If anyone can make Clubhouse work, it’s Black people

If anyone can make Clubhouse work, it's Black people


Welcome to Minority Report, a weekly newsletter from the LEVEL team that packs an entire week into a single email. From Clubhouse's recent…
A newsletter by LEVEL
November 3, 2020  •  7 min read  •  View in browser

If anyone can make Clubhouse work, it's Black people

Welcome to Minority Report, a weekly newsletter from the LEVEL team that packs an entire week into a single email. From Clubhouse's recent glow-up to the week in racism, from pop-culture picks to a must-read LEVEL story, it's everything you need and nothing you don't. If you're loving what you're reading, tell a friend to tell a friend.

So you've been hearing about this Clubhouse thing on Twitter. Maybe people have been making vague references to rooms and conversations and piqued your interest. Maybe you're one of the well-connected few who has received an invite (currently the only way to join). Maybe you stumbled on the hilarious hashtag #ClubhouseChallenge, which mocks the tropes that have already emerged from early use.

Or maybe you're too ashamed to ask what everyone is talking about. Don't worry, we got you.

Depending who you ask, Clubhouse is the latest blank canvas of a social media app ripe for Black innovation and influence — or it's the newest destructive force that will further divide us and ruin careers and livelihoods. Here's how it works: Once you're logged on, you're able to join various private or public chat rooms focused on different topics. Oh, and it's all audio. That's right. Every room is like a conference call. Some are like informational, seminar-type gatherings in which folks disseminate worthy advice about anything from marketing and branding to TV writing. Other rooms allow people to debate topics like This Is Us or Lil Wayne.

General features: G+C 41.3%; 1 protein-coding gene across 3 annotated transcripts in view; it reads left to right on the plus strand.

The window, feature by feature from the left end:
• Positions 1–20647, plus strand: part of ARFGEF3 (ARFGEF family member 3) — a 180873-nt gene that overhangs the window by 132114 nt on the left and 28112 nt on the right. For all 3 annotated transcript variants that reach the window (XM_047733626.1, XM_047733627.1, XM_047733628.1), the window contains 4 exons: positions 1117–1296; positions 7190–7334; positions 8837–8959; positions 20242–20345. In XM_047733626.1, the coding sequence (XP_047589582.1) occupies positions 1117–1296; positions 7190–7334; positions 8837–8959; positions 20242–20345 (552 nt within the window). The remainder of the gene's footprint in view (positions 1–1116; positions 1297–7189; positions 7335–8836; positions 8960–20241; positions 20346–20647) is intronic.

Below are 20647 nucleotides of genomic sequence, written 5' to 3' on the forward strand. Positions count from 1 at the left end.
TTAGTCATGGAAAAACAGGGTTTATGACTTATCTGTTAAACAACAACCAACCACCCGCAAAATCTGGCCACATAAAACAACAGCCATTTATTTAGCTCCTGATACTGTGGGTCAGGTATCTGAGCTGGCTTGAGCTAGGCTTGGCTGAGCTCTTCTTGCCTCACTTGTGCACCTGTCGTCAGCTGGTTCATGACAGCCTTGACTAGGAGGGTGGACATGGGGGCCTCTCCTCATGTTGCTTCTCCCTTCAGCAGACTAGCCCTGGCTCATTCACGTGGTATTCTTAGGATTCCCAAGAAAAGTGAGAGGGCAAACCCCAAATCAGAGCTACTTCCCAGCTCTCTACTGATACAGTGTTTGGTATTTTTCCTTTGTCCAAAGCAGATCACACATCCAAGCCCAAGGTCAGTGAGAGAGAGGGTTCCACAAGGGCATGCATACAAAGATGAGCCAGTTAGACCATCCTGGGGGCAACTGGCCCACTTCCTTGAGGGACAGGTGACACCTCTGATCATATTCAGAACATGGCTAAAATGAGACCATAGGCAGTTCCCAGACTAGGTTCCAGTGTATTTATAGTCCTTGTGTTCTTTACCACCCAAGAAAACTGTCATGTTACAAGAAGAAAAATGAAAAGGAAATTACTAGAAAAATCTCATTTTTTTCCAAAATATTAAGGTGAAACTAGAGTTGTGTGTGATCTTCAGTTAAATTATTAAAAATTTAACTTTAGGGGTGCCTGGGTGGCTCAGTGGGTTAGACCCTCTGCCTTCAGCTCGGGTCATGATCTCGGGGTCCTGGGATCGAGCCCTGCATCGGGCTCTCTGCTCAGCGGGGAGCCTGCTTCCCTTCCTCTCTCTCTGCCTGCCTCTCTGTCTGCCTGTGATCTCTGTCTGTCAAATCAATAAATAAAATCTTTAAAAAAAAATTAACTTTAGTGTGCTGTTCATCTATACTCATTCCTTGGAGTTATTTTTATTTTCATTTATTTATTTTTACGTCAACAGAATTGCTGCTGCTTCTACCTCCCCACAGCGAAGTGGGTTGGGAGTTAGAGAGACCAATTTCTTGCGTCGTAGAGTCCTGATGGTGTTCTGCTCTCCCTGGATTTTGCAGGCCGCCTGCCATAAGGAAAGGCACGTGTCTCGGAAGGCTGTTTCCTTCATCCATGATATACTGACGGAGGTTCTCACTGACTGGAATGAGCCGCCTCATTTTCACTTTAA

I've been on Clubhouse for a couple of weeks and have yet to figure out how the site speaks to me in any meaningful way. First of all, I have Zoom meetings all day, so the appeal of having a similar experience in my free time is lost on me. Also, I've jumped into some rooms where so-called experts are talking about topics I'm pretty familiar with and, uh, they aren't experts. I generally find myself entering rooms and leaving pretty quickly — like within 15 seconds. Sometimes it feels like being at a conference I didn't sign up for.

But there are places where Clubhouse can be fun. I've enjoyed the less formal rooms, especially ones that are just small groups of friends. I have a good time with homies I don't see regularly — which in 2020 basically means all of them — chopping it up about nothing. In a way, the network allows you to recreate what makes you comfortable in IRL social settings. If you like big rooms with strangers, have at it. If you want a small get-together, there's that, too.